A daily newspaper published a fake story at the request of law enforcement officials, helping prosecute a man but also raising ethical red flags among journalists.

Editors at suburban Seattle’s Eastside Journal, now the King County Journal, said they cooperated with prosecutors and sheriff’s detectives who asked them to run a false article to catch convicted murderer Steven Sherer in a plot to burn down the home where his teenage son lives with the mother of his slain wife, the Seattle Times reported.

“Journalistically, we’ll probably take some heat for it, but we have a responsibility to the community, and that weighed heavily in our decision,” said Journal Editor Tom Wolfe.

The paper’s cooperation helped prosecutors file charges of solicitation to commit arson against Sherer on Wednesday.

However, Michael Parks, director of the Annenberg School of Journalism at the University of Southern California, told the Times he thinks the Journal’s actions were unethical and irresponsible.

“It was a lie,” he said. “The newspaper deliberately told a falsehood, not just to the guy in the prison cell, but to all its readers.”

A former Los Angeles Times editor, Parks, asserted that a newspaper’s primary responsibility to its community is to tell the truth.

“There’s no room in a news report for a false, made-up story,” he said. To do so, “violates the canons of journalism.”

The Journal’s story, which ran March 23, 2002, covered a fire staged by the King County Sheriff’s office. It said police and fire officials “are investigating a fire” and quoted a fire department spokesman as saying, “it might have been deliberately set.”

The story also said, “Firefighters arrived at 8:35 a.m. … [and] the fire caused substantial damage.” The story concluded, “The house might have been targeted, but investigators would not give further details.”

Steven Sherer, convicted in June 2000, is serving a 60-year sentence in the Washington state penitentiary for murdering his wife, Jami Sherer. In December 2001, a prison informant told officials Sherer had recruited his 21-year-old cellmate to torch his mother-in-law’s house and kill its occupants, court records say, according to the Times. The fire was to be a test run, and if the cellmate succeeded, Sherer would hire him to kill the four children of the deputy prosecutor who tried his murder case.

When the cellmate was released from prison in February 2002, King County sheriff’s deputies convinced him to cooperate. He told officials Sherer demanded proof of the arson — in the form of a newspaper article — before Sherer would reveal where he had hidden $17,000 in jewelry that was to be payment for the crime.

At that point, prosecutors and sheriff’s detectives asked the Journal for help.

“The King County Sheriff’s office staged this fire … and requested that the King County Journal put in a blurb that there was a fire there and it seemed suspicious — and it was then mailed to Sherer,” sheriff’s spokeswoman Christina Bartlett said Thursday.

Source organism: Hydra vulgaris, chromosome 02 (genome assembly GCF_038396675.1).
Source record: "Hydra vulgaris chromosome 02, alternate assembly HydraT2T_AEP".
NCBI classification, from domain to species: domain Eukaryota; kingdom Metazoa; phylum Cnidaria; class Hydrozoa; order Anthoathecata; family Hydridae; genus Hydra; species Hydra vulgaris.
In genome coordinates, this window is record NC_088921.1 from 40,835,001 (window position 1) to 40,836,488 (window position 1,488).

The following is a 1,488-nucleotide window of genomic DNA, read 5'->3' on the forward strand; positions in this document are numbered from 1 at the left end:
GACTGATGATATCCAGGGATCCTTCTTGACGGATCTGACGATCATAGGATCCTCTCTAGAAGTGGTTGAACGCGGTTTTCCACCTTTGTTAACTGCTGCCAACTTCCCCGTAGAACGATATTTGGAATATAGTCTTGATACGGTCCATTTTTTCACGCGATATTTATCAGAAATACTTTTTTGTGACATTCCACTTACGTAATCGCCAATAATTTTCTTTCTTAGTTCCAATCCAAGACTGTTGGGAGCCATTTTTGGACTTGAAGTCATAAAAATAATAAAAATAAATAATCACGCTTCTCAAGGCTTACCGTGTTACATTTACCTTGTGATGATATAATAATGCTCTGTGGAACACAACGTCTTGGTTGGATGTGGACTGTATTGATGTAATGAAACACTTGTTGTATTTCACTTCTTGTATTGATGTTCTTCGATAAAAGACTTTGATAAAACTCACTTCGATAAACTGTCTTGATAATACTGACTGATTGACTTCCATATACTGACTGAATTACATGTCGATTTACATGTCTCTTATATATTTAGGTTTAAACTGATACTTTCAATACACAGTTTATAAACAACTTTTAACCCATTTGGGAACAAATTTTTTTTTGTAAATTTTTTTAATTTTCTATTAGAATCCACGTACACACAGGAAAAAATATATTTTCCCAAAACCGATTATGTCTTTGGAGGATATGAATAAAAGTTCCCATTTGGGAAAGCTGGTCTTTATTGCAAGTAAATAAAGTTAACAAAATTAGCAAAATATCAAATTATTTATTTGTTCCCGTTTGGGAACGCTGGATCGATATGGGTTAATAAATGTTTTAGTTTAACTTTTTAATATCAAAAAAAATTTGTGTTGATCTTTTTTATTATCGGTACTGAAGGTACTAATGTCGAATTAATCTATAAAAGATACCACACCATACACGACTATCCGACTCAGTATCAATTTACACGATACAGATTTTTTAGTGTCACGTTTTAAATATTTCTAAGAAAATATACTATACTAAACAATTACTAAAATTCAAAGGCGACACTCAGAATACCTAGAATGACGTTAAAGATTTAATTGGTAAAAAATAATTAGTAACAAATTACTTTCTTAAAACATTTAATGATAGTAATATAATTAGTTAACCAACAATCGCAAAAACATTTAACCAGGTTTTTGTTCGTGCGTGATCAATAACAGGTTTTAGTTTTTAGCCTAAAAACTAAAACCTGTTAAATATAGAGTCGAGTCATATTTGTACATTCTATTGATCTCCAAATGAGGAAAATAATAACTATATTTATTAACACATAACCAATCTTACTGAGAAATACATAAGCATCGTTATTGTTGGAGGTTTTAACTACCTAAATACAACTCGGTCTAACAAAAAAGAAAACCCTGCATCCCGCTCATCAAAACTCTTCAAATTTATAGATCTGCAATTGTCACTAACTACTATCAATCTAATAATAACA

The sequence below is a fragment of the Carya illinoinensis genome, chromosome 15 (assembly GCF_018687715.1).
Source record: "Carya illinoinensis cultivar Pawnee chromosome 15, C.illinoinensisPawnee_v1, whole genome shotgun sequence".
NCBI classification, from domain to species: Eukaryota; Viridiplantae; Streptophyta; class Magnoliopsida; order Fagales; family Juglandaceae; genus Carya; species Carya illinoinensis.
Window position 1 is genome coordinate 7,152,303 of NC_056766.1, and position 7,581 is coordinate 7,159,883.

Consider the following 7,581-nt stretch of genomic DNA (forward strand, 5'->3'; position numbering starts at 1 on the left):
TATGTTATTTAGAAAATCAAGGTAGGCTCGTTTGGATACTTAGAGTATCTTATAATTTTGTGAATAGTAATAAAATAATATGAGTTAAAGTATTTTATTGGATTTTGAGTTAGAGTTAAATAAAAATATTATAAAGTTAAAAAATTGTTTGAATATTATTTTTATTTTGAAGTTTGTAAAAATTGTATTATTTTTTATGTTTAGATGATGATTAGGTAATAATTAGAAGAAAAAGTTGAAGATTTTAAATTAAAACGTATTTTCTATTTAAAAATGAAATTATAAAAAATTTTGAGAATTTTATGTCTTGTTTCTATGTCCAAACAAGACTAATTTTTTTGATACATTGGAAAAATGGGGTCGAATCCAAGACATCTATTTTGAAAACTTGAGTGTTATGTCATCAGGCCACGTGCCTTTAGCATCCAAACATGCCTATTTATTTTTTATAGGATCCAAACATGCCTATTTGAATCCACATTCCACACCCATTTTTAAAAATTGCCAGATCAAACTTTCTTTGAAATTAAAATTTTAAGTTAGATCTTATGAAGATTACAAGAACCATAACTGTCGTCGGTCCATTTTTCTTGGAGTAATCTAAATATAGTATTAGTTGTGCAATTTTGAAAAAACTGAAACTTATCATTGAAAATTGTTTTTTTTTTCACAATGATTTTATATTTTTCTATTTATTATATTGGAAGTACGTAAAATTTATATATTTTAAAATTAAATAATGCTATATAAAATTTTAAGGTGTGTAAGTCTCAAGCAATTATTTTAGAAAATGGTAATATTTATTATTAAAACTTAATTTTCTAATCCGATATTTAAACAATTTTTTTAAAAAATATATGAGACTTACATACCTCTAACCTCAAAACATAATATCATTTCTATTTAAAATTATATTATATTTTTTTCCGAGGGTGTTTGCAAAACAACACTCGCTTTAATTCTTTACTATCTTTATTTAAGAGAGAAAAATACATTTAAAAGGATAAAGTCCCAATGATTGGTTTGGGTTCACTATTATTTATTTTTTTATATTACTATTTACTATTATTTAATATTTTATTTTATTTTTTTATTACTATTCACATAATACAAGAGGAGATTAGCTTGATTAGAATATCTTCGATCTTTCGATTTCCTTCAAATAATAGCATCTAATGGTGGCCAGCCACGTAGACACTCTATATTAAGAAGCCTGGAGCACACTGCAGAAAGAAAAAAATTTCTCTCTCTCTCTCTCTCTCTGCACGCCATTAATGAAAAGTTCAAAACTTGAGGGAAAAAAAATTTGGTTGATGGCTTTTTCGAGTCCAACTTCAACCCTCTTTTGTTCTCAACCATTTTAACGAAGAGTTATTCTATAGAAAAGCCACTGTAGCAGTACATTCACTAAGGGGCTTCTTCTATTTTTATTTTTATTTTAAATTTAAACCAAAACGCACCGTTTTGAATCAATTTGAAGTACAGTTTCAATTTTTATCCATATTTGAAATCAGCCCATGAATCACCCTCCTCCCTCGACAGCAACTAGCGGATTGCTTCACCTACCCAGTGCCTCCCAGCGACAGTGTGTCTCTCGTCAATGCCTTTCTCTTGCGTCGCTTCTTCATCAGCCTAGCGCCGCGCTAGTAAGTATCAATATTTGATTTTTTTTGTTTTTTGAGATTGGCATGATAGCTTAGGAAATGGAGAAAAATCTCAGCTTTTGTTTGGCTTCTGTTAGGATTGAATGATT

Barlett argued that Sherer previously had tried to hire a hit man to kill his son and mother-in-law, and this latest plot “was an exceptional case that we felt called for exceptional techniques.”

“We very much appreciate the King County Journal for printing [the story] for us,” she said.

The Journal editor, Wolfe, said the decision to help police is “an exceptional thing for a newspaper” to do.

“The targets identified in the investigation were the children of a prosecutor, his own son and the mother of the wife he killed,” he said. “Right there, you have a pretty exceptional situation.”

Wolfe said he has received letters of support from readers, though he agreed the paper’s credibility could be hurt, the Times reported.

Journalism ethics instructor Aly Colon, maintained that printing a bogus story undermines “the foundation of trust a newspaper has with its readers.”

“While there are times when things might appear to be [for] a greater good,” any time a newspaper engages in deception, “you eat away at any integrity you may have,” said Colon, a faculty member at the Poynter Institute in St. Petersburg, Fla.

“I can see them wrestling with the issue,” he said of Journal editors. “But they should have wrestled it to the ground and pinned this thing. To intentionally mislead cripples credibility.”

A local resident of the neighborhood where the arson was staged said, however, he saw no problem with the decision.

“I think at times, like a time like that, it’s justified and hopefully successful in getting more evidence for the case,” said Ken Seal, a member of the East Bellevue, Wash., Community Council, who added he believed media cooperation with law enforcement is not unprecedented.

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